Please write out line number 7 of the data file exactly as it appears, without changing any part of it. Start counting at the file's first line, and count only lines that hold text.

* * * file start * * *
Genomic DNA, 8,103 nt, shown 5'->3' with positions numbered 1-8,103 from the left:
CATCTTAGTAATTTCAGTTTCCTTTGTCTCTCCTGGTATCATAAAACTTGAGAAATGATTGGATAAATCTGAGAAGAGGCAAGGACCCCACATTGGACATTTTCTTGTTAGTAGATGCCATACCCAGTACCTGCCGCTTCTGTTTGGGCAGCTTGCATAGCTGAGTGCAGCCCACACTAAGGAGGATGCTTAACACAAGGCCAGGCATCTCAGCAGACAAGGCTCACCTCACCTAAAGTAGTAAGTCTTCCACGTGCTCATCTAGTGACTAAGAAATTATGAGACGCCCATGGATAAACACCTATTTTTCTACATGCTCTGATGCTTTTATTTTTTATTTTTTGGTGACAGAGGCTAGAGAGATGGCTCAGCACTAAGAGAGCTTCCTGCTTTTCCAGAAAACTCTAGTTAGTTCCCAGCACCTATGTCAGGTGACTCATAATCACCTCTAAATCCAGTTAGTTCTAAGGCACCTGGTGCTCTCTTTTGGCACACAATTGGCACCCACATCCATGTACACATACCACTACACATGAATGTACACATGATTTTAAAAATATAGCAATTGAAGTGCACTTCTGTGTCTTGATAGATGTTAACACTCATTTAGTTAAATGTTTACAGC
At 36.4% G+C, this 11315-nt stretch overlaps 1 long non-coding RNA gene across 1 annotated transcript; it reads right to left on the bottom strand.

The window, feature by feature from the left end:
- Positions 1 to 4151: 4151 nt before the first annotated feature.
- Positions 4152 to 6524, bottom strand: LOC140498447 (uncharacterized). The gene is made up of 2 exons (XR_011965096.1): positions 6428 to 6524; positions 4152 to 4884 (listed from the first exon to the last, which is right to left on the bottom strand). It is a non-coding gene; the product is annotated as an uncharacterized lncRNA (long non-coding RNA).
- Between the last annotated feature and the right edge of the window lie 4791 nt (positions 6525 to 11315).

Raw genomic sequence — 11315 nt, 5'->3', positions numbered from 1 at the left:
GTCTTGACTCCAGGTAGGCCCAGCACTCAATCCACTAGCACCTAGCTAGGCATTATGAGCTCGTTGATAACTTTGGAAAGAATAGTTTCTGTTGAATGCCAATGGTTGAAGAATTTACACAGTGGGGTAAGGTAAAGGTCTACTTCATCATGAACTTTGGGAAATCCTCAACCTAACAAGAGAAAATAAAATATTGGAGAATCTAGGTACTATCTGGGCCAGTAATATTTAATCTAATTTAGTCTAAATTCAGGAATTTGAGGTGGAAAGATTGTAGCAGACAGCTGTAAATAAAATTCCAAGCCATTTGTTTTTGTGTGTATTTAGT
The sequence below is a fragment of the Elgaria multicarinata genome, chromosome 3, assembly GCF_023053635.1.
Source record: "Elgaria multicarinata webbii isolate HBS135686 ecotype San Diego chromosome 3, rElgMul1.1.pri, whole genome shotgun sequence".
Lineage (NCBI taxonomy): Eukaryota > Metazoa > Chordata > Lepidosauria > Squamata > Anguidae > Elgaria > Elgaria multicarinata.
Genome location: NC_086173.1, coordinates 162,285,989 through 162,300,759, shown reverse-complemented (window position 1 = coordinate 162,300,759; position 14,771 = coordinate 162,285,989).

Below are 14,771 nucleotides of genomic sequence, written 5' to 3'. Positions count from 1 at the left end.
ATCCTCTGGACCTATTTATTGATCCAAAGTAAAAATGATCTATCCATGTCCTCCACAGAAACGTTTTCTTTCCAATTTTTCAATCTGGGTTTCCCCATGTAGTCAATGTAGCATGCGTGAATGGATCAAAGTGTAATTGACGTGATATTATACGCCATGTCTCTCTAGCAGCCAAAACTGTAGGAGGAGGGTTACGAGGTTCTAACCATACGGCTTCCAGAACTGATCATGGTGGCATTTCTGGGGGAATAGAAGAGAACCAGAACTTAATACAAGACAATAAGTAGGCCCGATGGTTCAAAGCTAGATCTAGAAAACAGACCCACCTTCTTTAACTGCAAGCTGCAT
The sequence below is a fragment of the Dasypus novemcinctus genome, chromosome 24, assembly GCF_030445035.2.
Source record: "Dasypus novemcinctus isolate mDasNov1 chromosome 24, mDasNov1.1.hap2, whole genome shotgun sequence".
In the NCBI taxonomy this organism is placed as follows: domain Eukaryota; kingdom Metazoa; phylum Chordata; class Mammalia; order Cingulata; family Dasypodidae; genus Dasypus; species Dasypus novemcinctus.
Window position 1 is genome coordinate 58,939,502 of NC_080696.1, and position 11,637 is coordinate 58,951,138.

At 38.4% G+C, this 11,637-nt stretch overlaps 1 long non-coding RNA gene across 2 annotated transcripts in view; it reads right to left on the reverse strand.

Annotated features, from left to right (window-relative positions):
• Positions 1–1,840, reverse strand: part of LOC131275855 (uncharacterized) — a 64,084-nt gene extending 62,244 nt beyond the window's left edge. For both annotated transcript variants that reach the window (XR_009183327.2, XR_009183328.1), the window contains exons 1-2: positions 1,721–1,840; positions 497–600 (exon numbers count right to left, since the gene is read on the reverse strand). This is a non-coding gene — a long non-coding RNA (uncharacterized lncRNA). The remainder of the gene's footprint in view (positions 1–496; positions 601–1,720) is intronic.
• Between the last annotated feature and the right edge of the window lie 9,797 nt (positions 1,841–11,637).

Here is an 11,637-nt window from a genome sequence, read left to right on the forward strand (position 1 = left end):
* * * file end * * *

- Between the last annotated feature and the right edge of the window lie 4791 nt (positions 6525 to 11315).